Davies A (2005) Can the Contemporary Crime Thriller be Spanish?. Studies in European Cinema, 2 (3), pp. 173-183. https://doi.org/10.1386/seci.2.3.173/1
The article discusses the crime thriller in the context of a possible national cinema. The thriller encapsulates a tension between national cinema as art house and as commercial cinema, implicitly deriving from US models, to the extent that there is some difficulty in placing the thriller within the national cinema remit. The Spanish thriller functions as a form of cinematic and cultural border territory in which conflicts between Spanish and US culture can be negotiated; but it also brings into focus the Spanish nation through a questioning of the law that represents it. The article then discusses the case of Caja 507/Deposit Box 507 as an example of how the nation can reappear as a flickering presence within the thriller. In this film we gain a sense of crime as international but with an impact on local issues and subsequently resolved locally. The intricate relationship between the law and crime that is simultaneously mutually exclusive and inextricably fused reflects the nature of the Spanish thriller, which simultaneously encompasses the infiltration of American genres while reasserting (precariously) a Spanish nation state. Spain, like the law of the land, is always in question but always there to be questioned.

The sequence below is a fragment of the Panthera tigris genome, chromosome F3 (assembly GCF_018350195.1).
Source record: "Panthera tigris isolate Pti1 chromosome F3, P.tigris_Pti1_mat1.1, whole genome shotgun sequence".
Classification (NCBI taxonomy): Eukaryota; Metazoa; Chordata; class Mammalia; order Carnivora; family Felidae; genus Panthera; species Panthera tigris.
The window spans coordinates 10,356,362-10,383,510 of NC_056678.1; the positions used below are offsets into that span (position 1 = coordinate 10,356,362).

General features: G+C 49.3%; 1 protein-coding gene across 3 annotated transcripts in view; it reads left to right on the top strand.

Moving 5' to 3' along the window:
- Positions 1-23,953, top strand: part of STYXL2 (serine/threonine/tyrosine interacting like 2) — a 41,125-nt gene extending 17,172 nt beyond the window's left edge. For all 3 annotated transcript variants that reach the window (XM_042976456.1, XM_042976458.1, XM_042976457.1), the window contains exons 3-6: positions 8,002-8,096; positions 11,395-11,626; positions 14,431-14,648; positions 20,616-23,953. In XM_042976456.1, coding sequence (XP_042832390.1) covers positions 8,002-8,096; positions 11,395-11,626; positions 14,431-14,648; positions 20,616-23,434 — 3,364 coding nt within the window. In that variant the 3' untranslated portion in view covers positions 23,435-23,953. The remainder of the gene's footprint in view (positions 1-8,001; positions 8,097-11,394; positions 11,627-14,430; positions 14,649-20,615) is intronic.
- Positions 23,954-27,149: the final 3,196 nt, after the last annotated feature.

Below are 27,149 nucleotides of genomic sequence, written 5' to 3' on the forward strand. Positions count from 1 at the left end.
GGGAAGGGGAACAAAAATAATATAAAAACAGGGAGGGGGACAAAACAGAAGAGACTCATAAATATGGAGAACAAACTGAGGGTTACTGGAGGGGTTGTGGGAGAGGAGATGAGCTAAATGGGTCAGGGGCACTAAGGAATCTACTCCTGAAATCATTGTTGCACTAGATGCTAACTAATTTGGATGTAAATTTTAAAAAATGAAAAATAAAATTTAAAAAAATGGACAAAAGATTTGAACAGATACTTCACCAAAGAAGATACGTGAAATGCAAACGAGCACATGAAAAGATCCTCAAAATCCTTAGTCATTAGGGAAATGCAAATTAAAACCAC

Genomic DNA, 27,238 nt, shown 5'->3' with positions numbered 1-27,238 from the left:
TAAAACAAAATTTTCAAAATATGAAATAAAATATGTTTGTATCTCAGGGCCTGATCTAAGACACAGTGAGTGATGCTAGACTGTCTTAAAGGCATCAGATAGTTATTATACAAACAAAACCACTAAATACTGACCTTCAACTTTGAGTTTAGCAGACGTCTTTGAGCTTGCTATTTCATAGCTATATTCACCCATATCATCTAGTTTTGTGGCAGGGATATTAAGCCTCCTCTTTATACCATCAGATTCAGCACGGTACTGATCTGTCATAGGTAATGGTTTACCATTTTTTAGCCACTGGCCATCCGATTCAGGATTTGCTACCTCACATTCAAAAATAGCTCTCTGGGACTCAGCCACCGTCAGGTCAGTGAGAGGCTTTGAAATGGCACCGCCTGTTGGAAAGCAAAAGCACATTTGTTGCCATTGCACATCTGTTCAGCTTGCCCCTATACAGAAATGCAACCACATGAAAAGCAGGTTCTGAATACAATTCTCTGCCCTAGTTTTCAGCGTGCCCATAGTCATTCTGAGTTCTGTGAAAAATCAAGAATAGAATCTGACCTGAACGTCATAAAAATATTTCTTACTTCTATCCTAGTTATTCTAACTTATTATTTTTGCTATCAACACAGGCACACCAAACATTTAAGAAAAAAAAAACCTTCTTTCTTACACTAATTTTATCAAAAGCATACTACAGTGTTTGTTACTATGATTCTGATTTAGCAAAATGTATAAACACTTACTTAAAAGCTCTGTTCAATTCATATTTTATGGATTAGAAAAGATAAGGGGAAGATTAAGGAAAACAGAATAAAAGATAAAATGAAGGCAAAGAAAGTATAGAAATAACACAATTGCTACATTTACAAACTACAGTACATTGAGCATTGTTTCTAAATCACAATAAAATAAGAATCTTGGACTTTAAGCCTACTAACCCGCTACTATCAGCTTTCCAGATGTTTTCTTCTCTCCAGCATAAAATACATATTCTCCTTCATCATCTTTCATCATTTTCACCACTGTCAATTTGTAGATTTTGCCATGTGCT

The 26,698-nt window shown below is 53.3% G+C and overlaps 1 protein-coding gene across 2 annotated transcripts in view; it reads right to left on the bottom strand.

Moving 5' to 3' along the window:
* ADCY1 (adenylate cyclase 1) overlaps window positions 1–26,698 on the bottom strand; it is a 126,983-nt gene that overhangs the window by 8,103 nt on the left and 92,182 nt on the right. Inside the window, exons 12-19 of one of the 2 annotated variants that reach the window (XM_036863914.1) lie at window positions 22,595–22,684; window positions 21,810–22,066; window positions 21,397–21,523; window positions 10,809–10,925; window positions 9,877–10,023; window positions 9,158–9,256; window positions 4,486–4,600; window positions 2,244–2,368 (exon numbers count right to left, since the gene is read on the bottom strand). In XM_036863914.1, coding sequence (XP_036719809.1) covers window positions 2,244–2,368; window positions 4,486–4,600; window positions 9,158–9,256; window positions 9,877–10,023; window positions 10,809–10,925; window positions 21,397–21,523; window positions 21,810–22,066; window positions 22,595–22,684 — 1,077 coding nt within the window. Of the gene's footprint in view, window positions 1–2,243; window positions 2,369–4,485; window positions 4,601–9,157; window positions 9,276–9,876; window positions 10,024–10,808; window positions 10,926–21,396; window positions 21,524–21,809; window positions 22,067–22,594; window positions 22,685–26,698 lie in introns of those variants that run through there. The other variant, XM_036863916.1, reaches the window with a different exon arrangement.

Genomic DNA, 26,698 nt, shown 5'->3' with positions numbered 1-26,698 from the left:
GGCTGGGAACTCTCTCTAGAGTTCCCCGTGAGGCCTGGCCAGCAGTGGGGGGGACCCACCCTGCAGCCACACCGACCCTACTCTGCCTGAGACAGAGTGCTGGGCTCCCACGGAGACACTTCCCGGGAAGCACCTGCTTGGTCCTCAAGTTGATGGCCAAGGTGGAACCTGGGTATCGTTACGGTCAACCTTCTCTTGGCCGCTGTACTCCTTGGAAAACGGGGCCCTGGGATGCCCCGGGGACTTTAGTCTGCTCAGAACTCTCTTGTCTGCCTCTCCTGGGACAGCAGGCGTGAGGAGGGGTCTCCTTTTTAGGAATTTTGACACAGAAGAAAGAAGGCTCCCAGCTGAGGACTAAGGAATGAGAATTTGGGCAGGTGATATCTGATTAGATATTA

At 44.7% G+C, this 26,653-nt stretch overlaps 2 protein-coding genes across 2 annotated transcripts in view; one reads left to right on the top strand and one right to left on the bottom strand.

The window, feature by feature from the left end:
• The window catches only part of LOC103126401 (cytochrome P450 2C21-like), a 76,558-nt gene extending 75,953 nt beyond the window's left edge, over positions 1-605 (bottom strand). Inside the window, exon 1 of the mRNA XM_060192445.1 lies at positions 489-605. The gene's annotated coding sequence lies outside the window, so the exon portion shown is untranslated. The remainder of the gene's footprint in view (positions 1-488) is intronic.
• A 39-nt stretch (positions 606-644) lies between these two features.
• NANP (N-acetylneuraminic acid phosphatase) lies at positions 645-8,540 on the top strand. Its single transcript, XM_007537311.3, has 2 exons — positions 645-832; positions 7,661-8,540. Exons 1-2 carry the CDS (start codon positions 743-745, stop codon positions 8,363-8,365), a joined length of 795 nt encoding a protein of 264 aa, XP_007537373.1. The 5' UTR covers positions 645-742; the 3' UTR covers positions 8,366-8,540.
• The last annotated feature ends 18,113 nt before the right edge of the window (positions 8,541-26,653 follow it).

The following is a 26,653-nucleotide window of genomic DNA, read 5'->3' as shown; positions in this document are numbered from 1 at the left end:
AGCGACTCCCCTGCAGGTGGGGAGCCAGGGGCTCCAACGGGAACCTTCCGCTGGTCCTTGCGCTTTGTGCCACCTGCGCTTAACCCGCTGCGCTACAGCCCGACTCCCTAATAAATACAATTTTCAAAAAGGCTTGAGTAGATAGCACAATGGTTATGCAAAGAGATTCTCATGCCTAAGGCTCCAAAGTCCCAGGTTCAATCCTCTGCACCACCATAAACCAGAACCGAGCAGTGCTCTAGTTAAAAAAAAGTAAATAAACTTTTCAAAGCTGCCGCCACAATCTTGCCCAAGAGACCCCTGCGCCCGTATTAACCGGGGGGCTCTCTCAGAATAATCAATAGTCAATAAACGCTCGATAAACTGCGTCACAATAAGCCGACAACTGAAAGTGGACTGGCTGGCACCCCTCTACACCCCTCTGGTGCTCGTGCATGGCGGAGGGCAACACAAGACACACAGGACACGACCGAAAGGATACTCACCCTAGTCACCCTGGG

Enrique Urbizu; Spanish cinema; national cinema; thrillers
Studies in European Cinema: Volume 2, Issue 3